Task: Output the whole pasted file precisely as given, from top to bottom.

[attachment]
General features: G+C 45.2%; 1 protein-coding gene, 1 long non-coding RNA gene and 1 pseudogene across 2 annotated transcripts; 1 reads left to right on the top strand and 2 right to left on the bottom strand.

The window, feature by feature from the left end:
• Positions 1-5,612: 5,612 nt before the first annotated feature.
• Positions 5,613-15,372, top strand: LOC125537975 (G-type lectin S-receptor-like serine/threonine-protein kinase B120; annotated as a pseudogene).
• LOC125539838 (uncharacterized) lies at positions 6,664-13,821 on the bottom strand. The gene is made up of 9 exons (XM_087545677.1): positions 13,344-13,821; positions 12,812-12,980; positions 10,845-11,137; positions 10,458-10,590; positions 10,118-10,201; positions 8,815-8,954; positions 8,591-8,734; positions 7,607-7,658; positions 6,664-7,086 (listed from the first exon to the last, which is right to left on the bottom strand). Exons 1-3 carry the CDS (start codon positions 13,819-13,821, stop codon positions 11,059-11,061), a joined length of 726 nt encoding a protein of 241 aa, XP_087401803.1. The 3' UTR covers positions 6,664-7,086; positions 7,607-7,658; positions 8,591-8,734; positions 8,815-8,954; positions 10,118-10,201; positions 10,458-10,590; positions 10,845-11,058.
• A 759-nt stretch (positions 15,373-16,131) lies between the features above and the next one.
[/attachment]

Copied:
General features: G+C 45.2%; 1 protein-coding gene, 1 long non-coding RNA gene and 1 pseudogene across 2 annotated transcripts; 1 reads left to right on the top strand and 2 right to left on the bottom strand.

The window, feature by feature from the left end:
• Positions 1-5,612: 5,612 nt before the first annotated feature.
• Positions 5,613-15,372, top strand: LOC125537975 (G-type lectin S-receptor-like serine/threonine-protein kinase B120; annotated as a pseudogene).
• LOC125539838 (uncharacterized) lies at positions 6,664-13,821 on the bottom strand. The gene is made up of 9 exons (XM_087545677.1): positions 13,344-13,821; positions 12,812-12,980; positions 10,845-11,137; positions 10,458-10,590; positions 10,118-10,201; positions 8,815-8,954; positions 8,591-8,734; positions 7,607-7,658; positions 6,664-7,086 (listed from the first exon to the last, which is right to left on the bottom strand). Exons 1-3 carry the CDS (start codon positions 13,819-13,821, stop codon positions 11,059-11,061), a joined length of 726 nt encoding a protein of 241 aa, XP_087401803.1. The 3' UTR covers positions 6,664-7,086; positions 7,607-7,658; positions 8,591-8,734; positions 8,815-8,954; positions 10,118-10,201; positions 10,458-10,590; positions 10,845-11,058.
• A 759-nt stretch (positions 15,373-16,131) lies between the features above and the next one.